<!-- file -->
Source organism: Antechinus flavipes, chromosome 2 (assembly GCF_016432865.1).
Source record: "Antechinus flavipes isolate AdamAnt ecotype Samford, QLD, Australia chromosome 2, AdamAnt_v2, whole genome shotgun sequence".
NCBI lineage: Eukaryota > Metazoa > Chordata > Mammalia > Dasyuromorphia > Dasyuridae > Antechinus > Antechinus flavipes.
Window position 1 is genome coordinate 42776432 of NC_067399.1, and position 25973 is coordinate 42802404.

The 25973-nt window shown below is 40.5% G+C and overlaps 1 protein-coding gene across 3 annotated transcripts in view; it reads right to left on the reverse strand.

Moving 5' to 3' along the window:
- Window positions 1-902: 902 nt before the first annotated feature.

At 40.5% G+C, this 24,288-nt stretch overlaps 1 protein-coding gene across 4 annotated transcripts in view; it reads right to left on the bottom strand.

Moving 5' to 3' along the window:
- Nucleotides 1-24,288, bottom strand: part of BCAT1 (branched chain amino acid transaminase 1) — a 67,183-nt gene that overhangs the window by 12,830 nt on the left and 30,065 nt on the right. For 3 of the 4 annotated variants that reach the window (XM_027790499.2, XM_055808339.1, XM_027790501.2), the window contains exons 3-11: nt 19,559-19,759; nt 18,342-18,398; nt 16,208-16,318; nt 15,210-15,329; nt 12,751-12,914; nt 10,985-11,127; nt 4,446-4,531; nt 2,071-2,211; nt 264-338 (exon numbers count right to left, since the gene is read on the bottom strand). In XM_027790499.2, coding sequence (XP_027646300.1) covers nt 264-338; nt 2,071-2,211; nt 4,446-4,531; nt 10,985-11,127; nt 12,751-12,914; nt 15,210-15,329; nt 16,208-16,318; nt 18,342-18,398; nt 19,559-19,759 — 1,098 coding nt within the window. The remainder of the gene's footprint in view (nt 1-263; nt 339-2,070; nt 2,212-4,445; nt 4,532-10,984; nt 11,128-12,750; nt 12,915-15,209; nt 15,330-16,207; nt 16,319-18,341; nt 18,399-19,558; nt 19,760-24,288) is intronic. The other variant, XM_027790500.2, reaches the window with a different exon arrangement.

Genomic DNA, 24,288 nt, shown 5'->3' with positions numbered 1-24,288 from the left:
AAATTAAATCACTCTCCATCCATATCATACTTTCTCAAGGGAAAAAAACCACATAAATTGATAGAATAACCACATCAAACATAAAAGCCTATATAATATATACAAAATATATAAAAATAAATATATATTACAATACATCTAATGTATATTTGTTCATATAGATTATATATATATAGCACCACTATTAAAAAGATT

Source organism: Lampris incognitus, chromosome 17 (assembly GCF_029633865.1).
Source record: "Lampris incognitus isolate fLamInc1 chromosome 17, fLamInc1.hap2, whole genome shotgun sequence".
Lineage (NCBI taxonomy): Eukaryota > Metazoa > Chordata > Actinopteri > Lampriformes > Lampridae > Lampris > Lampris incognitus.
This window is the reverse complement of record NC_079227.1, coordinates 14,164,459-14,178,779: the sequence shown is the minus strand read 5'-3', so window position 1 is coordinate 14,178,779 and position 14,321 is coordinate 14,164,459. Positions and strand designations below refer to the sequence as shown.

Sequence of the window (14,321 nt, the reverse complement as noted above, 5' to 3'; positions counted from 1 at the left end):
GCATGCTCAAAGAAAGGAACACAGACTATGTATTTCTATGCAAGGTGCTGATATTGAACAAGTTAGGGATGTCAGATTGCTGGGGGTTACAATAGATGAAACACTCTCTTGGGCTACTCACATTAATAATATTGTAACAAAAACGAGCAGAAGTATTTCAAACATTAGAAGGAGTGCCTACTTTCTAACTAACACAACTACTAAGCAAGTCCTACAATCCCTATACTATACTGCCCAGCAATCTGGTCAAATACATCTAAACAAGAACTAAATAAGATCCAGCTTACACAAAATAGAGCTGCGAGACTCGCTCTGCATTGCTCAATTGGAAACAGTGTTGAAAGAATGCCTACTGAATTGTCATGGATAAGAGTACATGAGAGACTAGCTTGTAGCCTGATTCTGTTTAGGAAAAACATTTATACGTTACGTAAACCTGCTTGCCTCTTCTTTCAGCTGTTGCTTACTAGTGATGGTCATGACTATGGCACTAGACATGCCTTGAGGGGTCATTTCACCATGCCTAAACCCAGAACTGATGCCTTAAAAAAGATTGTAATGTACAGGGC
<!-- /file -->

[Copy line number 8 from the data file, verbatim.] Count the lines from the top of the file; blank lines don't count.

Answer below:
At 40.5% G+C, this 24,288-nt stretch overlaps 1 protein-coding gene across 4 annotated transcripts in view; it reads right to left on the bottom strand.